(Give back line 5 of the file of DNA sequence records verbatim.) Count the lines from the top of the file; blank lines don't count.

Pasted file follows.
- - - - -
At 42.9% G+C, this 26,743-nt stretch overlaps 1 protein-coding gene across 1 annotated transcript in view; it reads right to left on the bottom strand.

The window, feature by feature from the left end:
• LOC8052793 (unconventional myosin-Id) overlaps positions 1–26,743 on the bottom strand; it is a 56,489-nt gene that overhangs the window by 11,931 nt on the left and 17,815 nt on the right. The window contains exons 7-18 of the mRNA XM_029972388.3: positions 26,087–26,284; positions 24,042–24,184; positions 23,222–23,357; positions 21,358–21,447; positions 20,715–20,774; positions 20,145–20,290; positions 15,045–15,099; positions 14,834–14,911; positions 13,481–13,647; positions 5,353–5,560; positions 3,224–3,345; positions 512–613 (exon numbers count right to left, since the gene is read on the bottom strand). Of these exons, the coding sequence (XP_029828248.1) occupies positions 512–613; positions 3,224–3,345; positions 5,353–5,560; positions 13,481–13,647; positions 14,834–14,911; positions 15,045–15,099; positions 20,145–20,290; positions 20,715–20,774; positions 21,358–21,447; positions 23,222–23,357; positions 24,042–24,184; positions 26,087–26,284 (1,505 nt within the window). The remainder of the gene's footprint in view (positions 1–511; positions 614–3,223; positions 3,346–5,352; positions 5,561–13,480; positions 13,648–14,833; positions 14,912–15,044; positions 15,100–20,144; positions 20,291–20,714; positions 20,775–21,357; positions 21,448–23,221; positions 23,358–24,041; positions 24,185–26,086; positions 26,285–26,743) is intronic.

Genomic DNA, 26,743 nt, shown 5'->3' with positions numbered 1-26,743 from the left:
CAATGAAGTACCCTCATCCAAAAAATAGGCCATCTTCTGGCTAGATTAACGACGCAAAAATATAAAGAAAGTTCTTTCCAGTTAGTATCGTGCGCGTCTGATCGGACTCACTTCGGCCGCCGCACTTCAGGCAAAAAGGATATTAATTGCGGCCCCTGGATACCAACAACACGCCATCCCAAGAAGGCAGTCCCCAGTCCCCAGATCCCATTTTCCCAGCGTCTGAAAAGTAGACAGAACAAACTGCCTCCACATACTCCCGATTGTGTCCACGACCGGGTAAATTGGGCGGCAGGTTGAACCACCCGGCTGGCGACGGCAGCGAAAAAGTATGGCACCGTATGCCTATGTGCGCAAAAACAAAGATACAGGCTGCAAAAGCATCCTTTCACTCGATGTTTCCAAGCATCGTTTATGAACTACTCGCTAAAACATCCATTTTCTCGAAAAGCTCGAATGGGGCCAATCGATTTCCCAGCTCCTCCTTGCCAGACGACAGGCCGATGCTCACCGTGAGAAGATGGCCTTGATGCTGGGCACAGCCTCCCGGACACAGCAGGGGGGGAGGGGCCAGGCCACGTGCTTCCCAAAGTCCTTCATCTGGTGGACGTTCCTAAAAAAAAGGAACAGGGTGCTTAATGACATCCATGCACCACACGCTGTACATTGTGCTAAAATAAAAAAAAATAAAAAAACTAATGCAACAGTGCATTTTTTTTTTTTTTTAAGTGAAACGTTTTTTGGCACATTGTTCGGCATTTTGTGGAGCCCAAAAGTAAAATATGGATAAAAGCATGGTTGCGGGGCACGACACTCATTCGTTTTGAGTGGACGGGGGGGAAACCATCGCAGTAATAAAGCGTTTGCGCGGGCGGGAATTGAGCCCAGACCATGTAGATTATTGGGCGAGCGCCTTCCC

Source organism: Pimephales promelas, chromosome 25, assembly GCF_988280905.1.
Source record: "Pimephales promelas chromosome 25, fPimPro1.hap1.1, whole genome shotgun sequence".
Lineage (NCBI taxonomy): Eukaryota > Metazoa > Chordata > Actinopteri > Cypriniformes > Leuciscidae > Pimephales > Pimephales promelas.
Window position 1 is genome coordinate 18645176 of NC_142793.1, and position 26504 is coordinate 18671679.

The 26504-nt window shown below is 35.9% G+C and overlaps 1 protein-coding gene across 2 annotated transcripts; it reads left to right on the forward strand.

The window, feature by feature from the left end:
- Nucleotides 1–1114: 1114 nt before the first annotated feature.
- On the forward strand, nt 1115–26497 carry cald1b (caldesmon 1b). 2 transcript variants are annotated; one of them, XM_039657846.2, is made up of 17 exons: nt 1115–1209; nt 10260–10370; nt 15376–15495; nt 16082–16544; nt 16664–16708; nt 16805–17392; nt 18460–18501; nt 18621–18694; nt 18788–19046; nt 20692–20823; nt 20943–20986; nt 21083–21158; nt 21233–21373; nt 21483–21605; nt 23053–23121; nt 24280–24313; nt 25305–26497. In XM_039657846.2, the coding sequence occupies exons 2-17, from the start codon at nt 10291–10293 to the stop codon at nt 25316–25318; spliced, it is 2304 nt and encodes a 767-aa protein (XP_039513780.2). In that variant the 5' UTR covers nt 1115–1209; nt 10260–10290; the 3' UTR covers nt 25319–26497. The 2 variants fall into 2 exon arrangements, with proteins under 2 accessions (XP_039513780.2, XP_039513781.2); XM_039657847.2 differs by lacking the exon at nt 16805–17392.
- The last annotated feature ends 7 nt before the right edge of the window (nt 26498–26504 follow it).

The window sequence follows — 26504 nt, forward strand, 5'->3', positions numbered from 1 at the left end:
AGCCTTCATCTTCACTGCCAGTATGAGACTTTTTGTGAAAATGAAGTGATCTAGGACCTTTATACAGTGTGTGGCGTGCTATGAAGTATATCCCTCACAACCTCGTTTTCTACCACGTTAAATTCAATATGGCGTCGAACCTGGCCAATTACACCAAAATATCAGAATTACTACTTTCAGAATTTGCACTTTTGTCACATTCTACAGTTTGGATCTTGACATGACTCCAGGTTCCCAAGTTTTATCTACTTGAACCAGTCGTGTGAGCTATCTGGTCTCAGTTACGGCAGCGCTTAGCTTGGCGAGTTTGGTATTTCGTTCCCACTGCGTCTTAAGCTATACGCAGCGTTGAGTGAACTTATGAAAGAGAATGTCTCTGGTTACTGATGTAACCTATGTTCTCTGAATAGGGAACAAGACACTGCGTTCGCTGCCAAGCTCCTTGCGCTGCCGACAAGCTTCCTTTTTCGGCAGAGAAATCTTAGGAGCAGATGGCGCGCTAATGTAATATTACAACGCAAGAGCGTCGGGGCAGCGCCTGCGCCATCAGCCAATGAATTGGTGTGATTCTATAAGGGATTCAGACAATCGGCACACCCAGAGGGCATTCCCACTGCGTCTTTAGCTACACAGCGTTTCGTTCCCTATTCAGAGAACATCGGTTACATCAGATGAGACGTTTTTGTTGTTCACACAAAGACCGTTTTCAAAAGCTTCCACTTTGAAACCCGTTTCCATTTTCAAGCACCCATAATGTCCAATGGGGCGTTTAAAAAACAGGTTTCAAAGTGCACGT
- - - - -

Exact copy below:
CAATGAAGTACCCTCATCCAAAAAATAGGCCATCTTCTGGCTAGATTAACGACGCAAAAATATAAAGAAAGTTCTTTCCAGTTAGTATCGTGCGCGTCTGATCGGACTCACTTCGGCCGCCGCACTTCAGGCAAAAAGGATATTAATTGCGGCCCCTGGATACCAACAACACGCCATCCCAAGAAGGCAGTCCCCAGTCCCCAGATCCCATTTTCCCAGCGTCTGAAAAGTAGACAGAACAAACTGCCTCCACATACTCCCGATTGTGTCCACGACCGGGTAAATTGGGCGGCAGGTTGAACCACCCGGCTGGCGACGGCAGCGAAAAAGTATGGCACCGTATGCCTATGTGCGCAAAAACAAAGATACAGGCTGCAAAAGCATCCTTTCACTCGATGTTTCCAAGCATCGTTTATGAACTACTCGCTAAAACATCCATTTTCTCGAAAAGCTCGAATGGGGCCAATCGATTTCCCAGCTCCTCCTTGCCAGACGACAGGCCGATGCTCACCGTGAGAAGATGGCCTTGATGCTGGGCACAGCCTCCCGGACACAGCAGGGGGGGAGGGGCCAGGCCACGTGCTTCCCAAAGTCCTTCATCTGGTGGACGTTCCTAAAAAAAAGGAACAGGGTGCTTAATGACATCCATGCACCACACGCTGTACATTGTGCTAAAATAAAAAAAAATAAAAAAACTAATGCAACAGTGCATTTTTTTTTTTTTTTAAGTGAAACGTTTTTTGGCACATTGTTCGGCATTTTGTGGAGCCCAAAAGTAAAATATGGATAAAAGCATGGTTGCGGGGCACGACACTCATTCGTTTTGAGTGGACGGGGGGGAAACCATCGCAGTAATAAAGCGTTTGCGCGGGCGGGAATTGAGCCCAGACCATGTAGATTATTGGGCGAGCGCCTTCCC